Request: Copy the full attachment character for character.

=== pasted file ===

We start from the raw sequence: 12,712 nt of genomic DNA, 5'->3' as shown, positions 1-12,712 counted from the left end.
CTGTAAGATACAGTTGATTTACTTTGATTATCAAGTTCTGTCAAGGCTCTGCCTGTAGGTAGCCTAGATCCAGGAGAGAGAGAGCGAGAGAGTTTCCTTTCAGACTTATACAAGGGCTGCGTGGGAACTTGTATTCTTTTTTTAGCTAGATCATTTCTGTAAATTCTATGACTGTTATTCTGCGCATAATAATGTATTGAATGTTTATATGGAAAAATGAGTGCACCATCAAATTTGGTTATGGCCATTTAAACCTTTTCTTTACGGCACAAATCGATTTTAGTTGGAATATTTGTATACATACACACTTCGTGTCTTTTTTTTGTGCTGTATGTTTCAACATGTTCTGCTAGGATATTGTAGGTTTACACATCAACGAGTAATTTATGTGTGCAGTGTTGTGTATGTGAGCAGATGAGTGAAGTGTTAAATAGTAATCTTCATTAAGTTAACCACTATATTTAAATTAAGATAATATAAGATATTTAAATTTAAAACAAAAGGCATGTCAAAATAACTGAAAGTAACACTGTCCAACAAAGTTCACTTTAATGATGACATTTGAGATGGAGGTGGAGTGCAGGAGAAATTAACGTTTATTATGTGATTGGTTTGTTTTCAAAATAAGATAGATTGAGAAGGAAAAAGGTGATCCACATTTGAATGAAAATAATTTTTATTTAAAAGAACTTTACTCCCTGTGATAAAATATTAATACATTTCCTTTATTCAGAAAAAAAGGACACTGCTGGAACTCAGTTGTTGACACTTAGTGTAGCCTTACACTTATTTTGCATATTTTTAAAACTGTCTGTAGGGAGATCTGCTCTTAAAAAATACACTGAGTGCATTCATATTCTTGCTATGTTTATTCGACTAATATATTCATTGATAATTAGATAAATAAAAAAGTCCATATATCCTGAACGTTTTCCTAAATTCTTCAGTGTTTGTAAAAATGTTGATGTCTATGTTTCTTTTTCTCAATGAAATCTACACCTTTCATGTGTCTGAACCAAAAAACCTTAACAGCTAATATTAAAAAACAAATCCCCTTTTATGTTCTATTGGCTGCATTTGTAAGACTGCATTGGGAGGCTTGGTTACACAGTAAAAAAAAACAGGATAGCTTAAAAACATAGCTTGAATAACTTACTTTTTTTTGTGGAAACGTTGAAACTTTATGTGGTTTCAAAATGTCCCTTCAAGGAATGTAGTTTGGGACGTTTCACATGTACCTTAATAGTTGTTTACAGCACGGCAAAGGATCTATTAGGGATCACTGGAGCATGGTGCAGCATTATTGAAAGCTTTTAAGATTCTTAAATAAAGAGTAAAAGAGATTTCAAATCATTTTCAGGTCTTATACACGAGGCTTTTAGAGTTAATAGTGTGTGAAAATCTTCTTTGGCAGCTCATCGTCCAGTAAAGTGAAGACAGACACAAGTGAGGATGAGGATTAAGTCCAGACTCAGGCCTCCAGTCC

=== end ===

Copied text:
We start from the raw sequence: 12,712 nt of genomic DNA, 5'->3' as shown, positions 1-12,712 counted from the left end.
CTGTAAGATACAGTTGATTTACTTTGATTATCAAGTTCTGTCAAGGCTCTGCCTGTAGGTAGCCTAGATCCAGGAGAGAGAGAGCGAGAGAGTTTCCTTTCAGACTTATACAAGGGCTGCGTGGGAACTTGTATTCTTTTTTTAGCTAGATCATTTCTGTAAATTCTATGACTGTTATTCTGCGCATAATAATGTATTGAATGTTTATATGGAAAAATGAGTGCACCATCAAATTTGGTTATGGCCATTTAAACCTTTTCTTTACGGCACAAATCGATTTTAGTTGGAATATTTGTATACATACACACTTCGTGTCTTTTTTTTGTGCTGTATGTTTCAACATGTTCTGCTAGGATATTGTAGGTTTACACATCAACGAGTAATTTATGTGTGCAGTGTTGTGTATGTGAGCAGATGAGTGAAGTGTTAAATAGTAATCTTCATTAAGTTAACCACTATATTTAAATTAAGATAATATAAGATATTTAAATTTAAAACAAAAGGCATGTCAAAATAACTGAAAGTAACACTGTCCAACAAAGTTCACTTTAATGATGACATTTGAGATGGAGGTGGAGTGCAGGAGAAATTAACGTTTATTATGTGATTGGTTTGTTTTCAAAATAAGATAGATTGAGAAGGAAAAAGGTGATCCACATTTGAATGAAAATAATTTTTATTTAAAAGAACTTTACTCCCTGTGATAAAATATTAATACATTTCCTTTATTCAGAAAAAAAGGACACTGCTGGAACTCAGTTGTTGACACTTAGTGTAGCCTTACACTTATTTTGCATATTTTTAAAACTGTCTGTAGGGAGATCTGCTCTTAAAAAATACACTGAGTGCATTCATATTCTTGCTATGTTTATTCGACTAATATATTCATTGATAATTAGATAAATAAAAAAGTCCATATATCCTGAACGTTTTCCTAAATTCTTCAGTGTTTGTAAAAATGTTGATGTCTATGTTTCTTTTTCTCAATGAAATCTACACCTTTCATGTGTCTGAACCAAAAAACCTTAACAGCTAATATTAAAAAACAAATCCCCTTTTATGTTCTATTGGCTGCATTTGTAAGACTGCATTGGGAGGCTTGGTTACACAGTAAAAAAAAACAGGATAGCTTAAAAACATAGCTTGAATAACTTACTTTTTTTTGTGGAAACGTTGAAACTTTATGTGGTTTCAAAATGTCCCTTCAAGGAATGTAGTTTGGGACGTTTCACATGTACCTTAATAGTTGTTTACAGCACGGCAAAGGATCTATTAGGGATCACTGGAGCATGGTGCAGCATTATTGAAAGCTTTTAAGATTCTTAAATAAAGAGTAAAAGAGATTTCAAATCATTTTCAGGTCTTATACACGAGGCTTTTAGAGTTAATAGTGTGTGAAAATCTTCTTTGGCAGCTCATCGTCCAGTAAAGTGAAGACAGACACAAGTGAGGATGAGGATTAAGTCCAGACTCAGGCCTCCAGTCC